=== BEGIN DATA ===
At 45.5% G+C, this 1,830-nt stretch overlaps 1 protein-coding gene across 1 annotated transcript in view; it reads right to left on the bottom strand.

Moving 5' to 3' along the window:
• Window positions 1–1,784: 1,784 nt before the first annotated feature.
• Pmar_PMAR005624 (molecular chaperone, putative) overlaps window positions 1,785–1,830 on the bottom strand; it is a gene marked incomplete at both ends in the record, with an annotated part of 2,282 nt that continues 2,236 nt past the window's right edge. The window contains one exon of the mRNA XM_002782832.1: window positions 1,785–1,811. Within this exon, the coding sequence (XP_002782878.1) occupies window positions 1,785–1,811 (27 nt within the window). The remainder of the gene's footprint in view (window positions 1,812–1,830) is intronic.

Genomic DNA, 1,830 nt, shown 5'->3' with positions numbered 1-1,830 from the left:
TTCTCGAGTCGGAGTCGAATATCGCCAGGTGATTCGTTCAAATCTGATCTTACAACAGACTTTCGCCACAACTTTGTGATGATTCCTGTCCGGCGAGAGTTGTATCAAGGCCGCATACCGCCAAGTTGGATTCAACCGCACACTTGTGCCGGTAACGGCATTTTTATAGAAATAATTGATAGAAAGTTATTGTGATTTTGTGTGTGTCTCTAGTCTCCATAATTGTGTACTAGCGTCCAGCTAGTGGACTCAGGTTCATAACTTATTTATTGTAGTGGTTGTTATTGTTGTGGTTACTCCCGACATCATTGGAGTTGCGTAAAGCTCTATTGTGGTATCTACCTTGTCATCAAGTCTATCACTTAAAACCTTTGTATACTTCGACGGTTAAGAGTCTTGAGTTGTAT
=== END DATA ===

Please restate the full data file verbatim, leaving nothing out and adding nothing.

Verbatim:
At 45.5% G+C, this 1,830-nt stretch overlaps 1 protein-coding gene across 1 annotated transcript in view; it reads right to left on the bottom strand.

Moving 5' to 3' along the window:
• Window positions 1–1,784: 1,784 nt before the first annotated feature.
• Pmar_PMAR005624 (molecular chaperone, putative) overlaps window positions 1,785–1,830 on the bottom strand; it is a gene marked incomplete at both ends in the record, with an annotated part of 2,282 nt that continues 2,236 nt past the window's right edge. The window contains one exon of the mRNA XM_002782832.1: window positions 1,785–1,811. Within this exon, the coding sequence (XP_002782878.1) occupies window positions 1,785–1,811 (27 nt within the window). The remainder of the gene's footprint in view (window positions 1,812–1,830) is intronic.

Genomic DNA, 1,830 nt, shown 5'->3' with positions numbered 1-1,830 from the left:
TTCTCGAGTCGGAGTCGAATATCGCCAGGTGATTCGTTCAAATCTGATCTTACAACAGACTTTCGCCACAACTTTGTGATGATTCCTGTCCGGCGAGAGTTGTATCAAGGCCGCATACCGCCAAGTTGGATTCAACCGCACACTTGTGCCGGTAACGGCATTTTTATAGAAATAATTGATAGAAAGTTATTGTGATTTTGTGTGTGTCTCTAGTCTCCATAATTGTGTACTAGCGTCCAGCTAGTGGACTCAGGTTCATAACTTATTTATTGTAGTGGTTGTTATTGTTGTGGTTACTCCCGACATCATTGGAGTTGCGTAAAGCTCTATTGTGGTATCTACCTTGTCATCAAGTCTATCACTTAAAACCTTTGTATACTTCGACGGTTAAGAGTCTTGAGTTGTAT